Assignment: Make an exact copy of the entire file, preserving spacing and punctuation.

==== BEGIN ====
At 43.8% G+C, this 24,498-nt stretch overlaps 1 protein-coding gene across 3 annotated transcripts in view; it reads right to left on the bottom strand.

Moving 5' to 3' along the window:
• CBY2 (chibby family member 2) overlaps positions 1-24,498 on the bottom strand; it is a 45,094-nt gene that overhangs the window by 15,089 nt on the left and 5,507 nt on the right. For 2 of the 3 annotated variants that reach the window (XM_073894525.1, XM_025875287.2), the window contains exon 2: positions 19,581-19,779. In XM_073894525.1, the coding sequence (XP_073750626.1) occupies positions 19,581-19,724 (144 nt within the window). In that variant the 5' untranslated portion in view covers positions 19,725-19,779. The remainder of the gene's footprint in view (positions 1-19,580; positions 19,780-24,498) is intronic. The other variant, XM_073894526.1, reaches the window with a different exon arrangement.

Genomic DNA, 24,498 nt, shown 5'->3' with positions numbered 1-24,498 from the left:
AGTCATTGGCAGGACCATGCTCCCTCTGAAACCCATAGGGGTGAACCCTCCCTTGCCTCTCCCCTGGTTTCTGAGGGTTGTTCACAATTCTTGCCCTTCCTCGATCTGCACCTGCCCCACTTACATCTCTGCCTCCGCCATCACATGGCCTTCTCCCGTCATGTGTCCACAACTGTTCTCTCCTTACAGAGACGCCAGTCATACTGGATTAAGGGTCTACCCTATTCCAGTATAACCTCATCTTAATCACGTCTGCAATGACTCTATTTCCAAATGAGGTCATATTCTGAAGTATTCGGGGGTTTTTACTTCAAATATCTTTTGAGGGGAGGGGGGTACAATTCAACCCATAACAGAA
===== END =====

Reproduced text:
At 43.8% G+C, this 24,498-nt stretch overlaps 1 protein-coding gene across 3 annotated transcripts in view; it reads right to left on the bottom strand.

Moving 5' to 3' along the window:
• CBY2 (chibby family member 2) overlaps positions 1-24,498 on the bottom strand; it is a 45,094-nt gene that overhangs the window by 15,089 nt on the left and 5,507 nt on the right. For 2 of the 3 annotated variants that reach the window (XM_073894525.1, XM_025875287.2), the window contains exon 2: positions 19,581-19,779. In XM_073894525.1, the coding sequence (XP_073750626.1) occupies positions 19,581-19,724 (144 nt within the window). In that variant the 5' untranslated portion in view covers positions 19,725-19,779. The remainder of the gene's footprint in view (positions 1-19,580; positions 19,780-24,498) is intronic. The other variant, XM_073894526.1, reaches the window with a different exon arrangement.

Genomic DNA, 24,498 nt, shown 5'->3' with positions numbered 1-24,498 from the left:
AGTCATTGGCAGGACCATGCTCCCTCTGAAACCCATAGGGGTGAACCCTCCCTTGCCTCTCCCCTGGTTTCTGAGGGTTGTTCACAATTCTTGCCCTTCCTCGATCTGCACCTGCCCCACTTACATCTCTGCCTCCGCCATCACATGGCCTTCTCCCGTCATGTGTCCACAACTGTTCTCTCCTTACAGAGACGCCAGTCATACTGGATTAAGGGTCTACCCTATTCCAGTATAACCTCATCTTAATCACGTCTGCAATGACTCTATTTCCAAATGAGGTCATATTCTGAAGTATTCGGGGGTTTTTACTTCAAATATCTTTTGAGGGGAGGGGGGTACAATTCAACCCATAACAGAA